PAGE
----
When it comes to the number of products a brand should offer, there is no pat answer. As a guide, too few SKUs means there are not enough choices, whereas too many SKUs can overwhelm. Sometimes it’s only a matter of reformulating the scent. Other times it’s a matter of bringing in a new ingredient, or differentiating the offering based on concentration levels.

Whatever the case, you must think like a designer and take a hard look at where new products fall into the larger picture of your offerings. This may even mean creating sets and POP displays that position a new product into a new category.

It’s About the Consumer, Not You

Great design from a consumer’s perspective should translate to a lucid, seamless experience. Ultimately, it should bring joy. To do so, brands must remain flexible and anticipate their audience’s needs.

When a brand finds success with one hero product, there must always be a complimentary product, or “next step” product, to anticipate a consumer’s reaction of, “I love it! What is next?”

Too often there is a disconnect between the brand’s promise and the reality of the user experience.

Occasionally, you might need to shift formulations or product assortment to make regimens clearer. This subtle shift in mindset is part of a mantra we help instill in all our clients: “It’s never about you, it’s always about them.”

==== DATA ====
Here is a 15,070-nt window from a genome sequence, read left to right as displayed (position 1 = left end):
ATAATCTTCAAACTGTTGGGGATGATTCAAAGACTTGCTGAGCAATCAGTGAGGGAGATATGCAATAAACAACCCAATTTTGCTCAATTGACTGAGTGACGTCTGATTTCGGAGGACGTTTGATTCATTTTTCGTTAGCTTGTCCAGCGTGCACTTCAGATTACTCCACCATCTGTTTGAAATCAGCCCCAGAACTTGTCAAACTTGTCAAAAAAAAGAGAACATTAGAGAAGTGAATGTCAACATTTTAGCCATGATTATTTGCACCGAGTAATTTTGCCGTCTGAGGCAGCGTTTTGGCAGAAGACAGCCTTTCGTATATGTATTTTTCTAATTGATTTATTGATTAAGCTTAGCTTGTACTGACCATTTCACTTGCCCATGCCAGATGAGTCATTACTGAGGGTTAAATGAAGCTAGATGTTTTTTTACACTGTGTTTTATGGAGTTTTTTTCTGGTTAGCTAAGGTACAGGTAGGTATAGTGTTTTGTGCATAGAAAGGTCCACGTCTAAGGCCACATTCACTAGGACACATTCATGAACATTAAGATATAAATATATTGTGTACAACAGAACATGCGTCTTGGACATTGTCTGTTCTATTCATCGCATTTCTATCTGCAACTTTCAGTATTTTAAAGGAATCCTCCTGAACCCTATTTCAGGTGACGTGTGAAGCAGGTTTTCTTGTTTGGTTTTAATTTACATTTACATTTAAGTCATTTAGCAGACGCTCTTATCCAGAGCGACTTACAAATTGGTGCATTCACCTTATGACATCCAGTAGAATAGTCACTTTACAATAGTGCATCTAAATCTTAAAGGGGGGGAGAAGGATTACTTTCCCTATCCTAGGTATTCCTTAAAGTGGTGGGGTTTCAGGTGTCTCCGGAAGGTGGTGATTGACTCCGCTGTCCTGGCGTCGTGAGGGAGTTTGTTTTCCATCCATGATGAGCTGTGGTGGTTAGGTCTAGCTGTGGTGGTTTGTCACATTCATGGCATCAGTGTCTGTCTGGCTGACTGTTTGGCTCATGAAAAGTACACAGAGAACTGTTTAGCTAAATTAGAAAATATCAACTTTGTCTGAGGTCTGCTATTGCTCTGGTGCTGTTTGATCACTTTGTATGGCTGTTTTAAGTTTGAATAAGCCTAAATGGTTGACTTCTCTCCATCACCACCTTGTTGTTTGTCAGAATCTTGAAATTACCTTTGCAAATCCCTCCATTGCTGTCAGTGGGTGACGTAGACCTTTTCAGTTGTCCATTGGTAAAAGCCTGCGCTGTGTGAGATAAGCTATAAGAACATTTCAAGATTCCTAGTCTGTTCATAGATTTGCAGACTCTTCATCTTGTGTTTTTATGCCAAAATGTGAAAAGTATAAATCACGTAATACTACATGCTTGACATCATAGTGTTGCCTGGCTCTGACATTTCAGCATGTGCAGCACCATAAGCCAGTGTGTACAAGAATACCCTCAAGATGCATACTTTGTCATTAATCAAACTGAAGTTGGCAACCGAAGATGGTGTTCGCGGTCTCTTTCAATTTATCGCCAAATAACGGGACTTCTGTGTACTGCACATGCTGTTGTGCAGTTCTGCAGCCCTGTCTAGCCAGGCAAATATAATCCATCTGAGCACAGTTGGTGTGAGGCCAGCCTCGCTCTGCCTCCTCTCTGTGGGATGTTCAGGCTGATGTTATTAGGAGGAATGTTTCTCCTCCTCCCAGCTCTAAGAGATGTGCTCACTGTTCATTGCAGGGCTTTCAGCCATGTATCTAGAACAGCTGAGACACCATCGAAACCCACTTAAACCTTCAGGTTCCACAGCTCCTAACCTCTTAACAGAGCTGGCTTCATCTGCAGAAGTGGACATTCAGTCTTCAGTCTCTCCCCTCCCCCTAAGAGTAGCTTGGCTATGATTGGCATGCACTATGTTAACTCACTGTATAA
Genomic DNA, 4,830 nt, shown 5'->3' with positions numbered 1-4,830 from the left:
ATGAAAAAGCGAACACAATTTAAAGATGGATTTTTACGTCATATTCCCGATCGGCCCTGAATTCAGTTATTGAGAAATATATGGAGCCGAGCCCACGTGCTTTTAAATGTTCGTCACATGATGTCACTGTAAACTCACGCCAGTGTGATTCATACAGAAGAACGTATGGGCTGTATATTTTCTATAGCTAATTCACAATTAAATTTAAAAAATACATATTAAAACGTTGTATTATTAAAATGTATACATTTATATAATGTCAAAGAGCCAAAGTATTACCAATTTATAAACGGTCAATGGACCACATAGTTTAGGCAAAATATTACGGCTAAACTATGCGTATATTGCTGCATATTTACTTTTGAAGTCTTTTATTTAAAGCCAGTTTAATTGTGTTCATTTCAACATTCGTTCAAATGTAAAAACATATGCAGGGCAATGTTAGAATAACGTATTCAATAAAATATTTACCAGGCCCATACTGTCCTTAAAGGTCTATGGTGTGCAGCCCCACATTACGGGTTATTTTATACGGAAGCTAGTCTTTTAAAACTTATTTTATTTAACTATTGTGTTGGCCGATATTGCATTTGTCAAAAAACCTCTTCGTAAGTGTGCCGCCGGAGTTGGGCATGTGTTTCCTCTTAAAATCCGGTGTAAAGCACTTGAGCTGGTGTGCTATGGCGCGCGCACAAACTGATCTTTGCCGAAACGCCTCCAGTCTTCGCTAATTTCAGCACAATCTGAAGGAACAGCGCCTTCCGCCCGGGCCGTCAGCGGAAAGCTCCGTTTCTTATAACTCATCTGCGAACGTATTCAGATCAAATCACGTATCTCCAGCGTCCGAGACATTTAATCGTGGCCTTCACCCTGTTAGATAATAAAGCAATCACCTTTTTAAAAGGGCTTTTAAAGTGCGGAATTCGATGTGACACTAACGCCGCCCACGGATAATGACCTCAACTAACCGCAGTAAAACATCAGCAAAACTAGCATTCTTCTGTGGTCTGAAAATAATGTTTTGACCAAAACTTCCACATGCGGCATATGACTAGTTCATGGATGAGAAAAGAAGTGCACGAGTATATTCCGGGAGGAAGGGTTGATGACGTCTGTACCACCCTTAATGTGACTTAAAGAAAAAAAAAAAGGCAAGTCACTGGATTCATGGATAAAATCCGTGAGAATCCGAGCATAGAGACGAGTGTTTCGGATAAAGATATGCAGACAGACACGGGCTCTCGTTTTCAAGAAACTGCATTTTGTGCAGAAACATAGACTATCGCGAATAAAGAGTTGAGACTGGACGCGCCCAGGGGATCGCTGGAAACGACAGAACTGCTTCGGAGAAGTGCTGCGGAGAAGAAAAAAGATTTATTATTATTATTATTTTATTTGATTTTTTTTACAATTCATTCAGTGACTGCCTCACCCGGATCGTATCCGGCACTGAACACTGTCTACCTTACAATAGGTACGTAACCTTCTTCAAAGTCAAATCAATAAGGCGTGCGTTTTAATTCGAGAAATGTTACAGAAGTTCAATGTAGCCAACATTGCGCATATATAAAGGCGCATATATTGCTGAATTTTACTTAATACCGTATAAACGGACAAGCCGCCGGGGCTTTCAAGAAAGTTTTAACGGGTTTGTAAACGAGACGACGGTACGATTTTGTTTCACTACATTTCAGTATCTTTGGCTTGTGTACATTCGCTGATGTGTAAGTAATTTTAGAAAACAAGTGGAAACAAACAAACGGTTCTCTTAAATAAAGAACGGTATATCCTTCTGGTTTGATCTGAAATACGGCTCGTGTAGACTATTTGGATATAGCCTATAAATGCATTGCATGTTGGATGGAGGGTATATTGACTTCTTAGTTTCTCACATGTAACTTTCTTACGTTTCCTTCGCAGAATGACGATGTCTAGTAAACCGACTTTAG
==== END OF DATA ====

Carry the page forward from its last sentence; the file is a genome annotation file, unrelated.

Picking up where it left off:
The overall design of a line’s brand architecture has everything to do with the way you intend the user to shop the line. A few of the more common ways are: by key ingredient, by step in the regimen, by skin or hair type, by efficacy level (basic vs. pro) or by user benefit. Wise brands choose one main approach and stick with it throughout their entire line, as opposed to reinventing a new system each time, which only leads to consumer confusion.

Packaging and Product Experience

For beauty brands, packaging must convey the entire product experience from the outside in. If your formulation is designed to be the most efficacious on the market, your packaging must use all the tools available to convey this: color, images, materials, words, etc.

Even the selection of the packaging components can add to the user’s experience of how well-designed the product is overall. If you are trying to convey a sense of convenience, the packaging components should be easy to use.

Too often there is a disconnect between the brand’s promise and the reality of the user experience. It is almost as if the people making the product have never spoken to the people designing the package. Formulation, brand architecture (i.e., the line’s overall organization), and packaging must work together to deliver on the brand promise.

Design reinforces the brand story in ways that words cannot.

Sometimes, formulations need to change in order to help a brand have a unified look across the whole line. Outlier products and formulations can be challenging, as brands seek to build a cohesive look.

For example, a cream may need to be made to a thinner consistency in order to flow properly out of the same pump you’ve already sourced for another product. That way, consumers can have a more unified experience with all your offerings. In addition, you are able to keep costs down and avoid the sourcing nightmare of unique cases for each product.

Most companies are likely too caught up in the scramble to innovate, rushing the design process and not realizing their full potential.